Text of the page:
It was a small item buried in Italy's business pages in mid-January. But when Italian investors learned Class Editori, a Milan publisher, was moving into online brokerage, they bid up the shares by 50% in two trading sessions. Days later, when the publisher announced plans to team up with a local bank to open a Web site, the rush turned into an Internet stampede all'Americana. By Jan. 26, the stock had soared another 180%, giving Class a market value of $900 million--or nine times 1998 sales. Outrageous? "It seems modest compared with the crazy multiples we're seeing in the U.S.," says Massimiliano Guttadauro, media analyst at Milan brokerage Albertini Sim.
Is the dizzying Internet investor party moving to Europe? Certain signs are popping up. Britain's Dixons Group, a lackluster electronics retailer, has seen its stock soar 70% since it began giving out free Internet access in September. It now boasts nearly a million online customers. On Jan. 24, mighty Deutsche Bank joined the trend, announcing a big online investing venture. Across the Continent, Web surfing is growing at a 50% annual clip, International Data Corp. says. Meanwhile, U.S. venture capitalists are scouring Europe for investments. Says Risto Siilasmaa, president of Data Fellows, a Web software company in Helsinki: "There's almost too much venture capital and not enough companies to absorb it."
No doubt, Europe is off on a Web adventure. But this Continental sequel is likely to be different from the American original. For starters, the Europeans aren't on their own. Such U.S. Net titans as America Online, Amazon.com, and Yahoo! are already throwing their weight around Europe. AOL has teamed up with German publishing giant Bertelsmann in a 50-50 deal.
As a result, European startups are scurrying toward niches. Some, such as France's Galeries de Versailles, sell luxury perfumes and $500 pens online. Others create software to cleanse the Web of viruses. As investors tour the Continent, in person or online, the question they face is how fast these niche players can grow--and whether any have what it takes to go global.
Candidates for the big time abound. France's Infovista, for example, is a leading producer of software that measures Web use--a crucial technology for the legions of portals sprouting around the world. Germany's Intershop, a European leader in E-commerce software, had 1998 sales of $20.6 million and says they will at least double this year. Intershop is already quoted on Germany's small-cap Neuer Markt, and others are following suit. Philippe Guglielmetti, president of Integra, a Paris company that designs and operates corporate Web pages, is preparing a $35 million initial public offering on the Nouveau Marche for May. "Five years ago, companies like us had no choice but to shoot for NASDAQ," he says. "Now, we can raise money here and use it to buy companies in England and Germany."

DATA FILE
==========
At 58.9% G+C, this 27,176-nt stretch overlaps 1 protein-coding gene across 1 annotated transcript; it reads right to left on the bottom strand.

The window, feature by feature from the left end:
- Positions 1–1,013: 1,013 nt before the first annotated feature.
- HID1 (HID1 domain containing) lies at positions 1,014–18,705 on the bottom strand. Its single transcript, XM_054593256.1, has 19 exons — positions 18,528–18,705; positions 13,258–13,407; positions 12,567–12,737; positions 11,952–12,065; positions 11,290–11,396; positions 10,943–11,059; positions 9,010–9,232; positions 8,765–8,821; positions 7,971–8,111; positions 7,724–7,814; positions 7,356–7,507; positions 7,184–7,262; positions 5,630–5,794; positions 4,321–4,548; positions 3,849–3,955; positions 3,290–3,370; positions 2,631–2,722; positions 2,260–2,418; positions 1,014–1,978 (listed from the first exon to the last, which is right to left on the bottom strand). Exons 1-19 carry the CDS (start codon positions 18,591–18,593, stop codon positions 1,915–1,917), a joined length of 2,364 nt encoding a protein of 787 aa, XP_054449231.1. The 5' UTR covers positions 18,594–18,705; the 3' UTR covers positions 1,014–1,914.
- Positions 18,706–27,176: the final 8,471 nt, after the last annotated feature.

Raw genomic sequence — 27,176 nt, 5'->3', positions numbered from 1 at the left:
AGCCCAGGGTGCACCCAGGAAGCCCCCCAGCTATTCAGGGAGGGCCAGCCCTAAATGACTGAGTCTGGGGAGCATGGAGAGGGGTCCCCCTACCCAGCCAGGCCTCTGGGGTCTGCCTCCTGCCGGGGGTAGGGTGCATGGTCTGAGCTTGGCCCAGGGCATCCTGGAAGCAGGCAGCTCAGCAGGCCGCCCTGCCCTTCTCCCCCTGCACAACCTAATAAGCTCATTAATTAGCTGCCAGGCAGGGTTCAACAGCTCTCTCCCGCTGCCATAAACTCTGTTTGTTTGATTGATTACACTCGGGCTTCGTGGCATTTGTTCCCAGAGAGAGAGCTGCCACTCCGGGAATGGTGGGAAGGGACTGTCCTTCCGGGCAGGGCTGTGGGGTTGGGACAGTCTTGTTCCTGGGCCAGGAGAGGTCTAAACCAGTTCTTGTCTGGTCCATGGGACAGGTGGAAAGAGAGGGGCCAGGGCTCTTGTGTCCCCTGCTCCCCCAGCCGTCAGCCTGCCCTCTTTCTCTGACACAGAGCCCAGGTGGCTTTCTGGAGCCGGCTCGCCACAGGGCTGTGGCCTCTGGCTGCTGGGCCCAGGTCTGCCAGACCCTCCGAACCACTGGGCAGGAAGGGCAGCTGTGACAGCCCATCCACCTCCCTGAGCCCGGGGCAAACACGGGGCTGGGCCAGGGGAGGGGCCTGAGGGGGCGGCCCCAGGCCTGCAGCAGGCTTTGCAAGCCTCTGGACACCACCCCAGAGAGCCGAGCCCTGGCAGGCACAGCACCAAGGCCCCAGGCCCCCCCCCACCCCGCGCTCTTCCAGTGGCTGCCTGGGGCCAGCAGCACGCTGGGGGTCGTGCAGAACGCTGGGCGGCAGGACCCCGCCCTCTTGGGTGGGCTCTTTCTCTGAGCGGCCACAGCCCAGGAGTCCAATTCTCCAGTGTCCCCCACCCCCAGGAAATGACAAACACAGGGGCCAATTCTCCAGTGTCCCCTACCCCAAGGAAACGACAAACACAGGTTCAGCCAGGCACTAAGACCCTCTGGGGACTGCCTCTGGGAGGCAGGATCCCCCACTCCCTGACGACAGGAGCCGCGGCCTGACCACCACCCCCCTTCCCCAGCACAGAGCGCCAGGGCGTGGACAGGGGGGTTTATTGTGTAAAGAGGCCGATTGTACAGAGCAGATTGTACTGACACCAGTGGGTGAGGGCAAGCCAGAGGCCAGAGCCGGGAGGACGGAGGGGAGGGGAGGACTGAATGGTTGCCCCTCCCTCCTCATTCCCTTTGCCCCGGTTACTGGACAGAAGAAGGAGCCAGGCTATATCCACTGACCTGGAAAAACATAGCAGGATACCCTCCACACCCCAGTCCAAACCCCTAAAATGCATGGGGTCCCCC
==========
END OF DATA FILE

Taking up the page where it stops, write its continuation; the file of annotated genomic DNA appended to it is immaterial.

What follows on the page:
Still, Europe lacks the launch pads of Silicon Valley. Plenty of venture capitalists are on the prowl for established European E-companies with credible business plans. But to reach that stage, European entrepreneurs need seed money--$20,000 to $100,000, often used simply to rent an office. The demand for cash is so great that rank startups are appealing to big-time venture capitalists before they're ready. "We get ideas written down on scraps of paper," says Thomas Hoeg, 32, founder and managing director of Arts Alliance, a London-based venture-capital company focusing on Internet startups.
EARLY BATTLES. All the same, loads of entrepreneurs are finding room for growth in Europe's cultural niches. Jose Miguel Herrero, a former computer consultant in Madrid, started up Interactive Factory three years ago, when the Internet was barely known in Spain. Now, his system of Spanish city Web sites gets 200,000 visitors a month. His goal: to go public and spread into the Americas, reaching a market of 400 million Spanish speakers. En route, though, he's likely to collide with Microsoft Corp. and AOL, which both run city sites in the U.S.--and are eyeing Europe and Latin America, too.
Before long, Interactive Factory, like many European sites, will probably attract large suitors. Already, the Net giants are on a European feeding frenzy. An early battlefield has been bookselling, where privately owned Bertelsmann and pioneer Amazon.com are buying up small fry and staking out turf in Europe's multilingual market. Meanwhile, regional portals, such as Spain's Ole, patch together alliances with others in Germany, France, and Italy to take on the American behemoths.
But while Americans have the lead and the clout, the Internet is a project under construction, where one bold new idea could launch a European star. "It will probably be something no one has dreamed of yet," says James Richardson, Cisco Systems' president for Europe. From London to Munich, scores of Internet entrepreneurs are hoping their invention will be the one to score.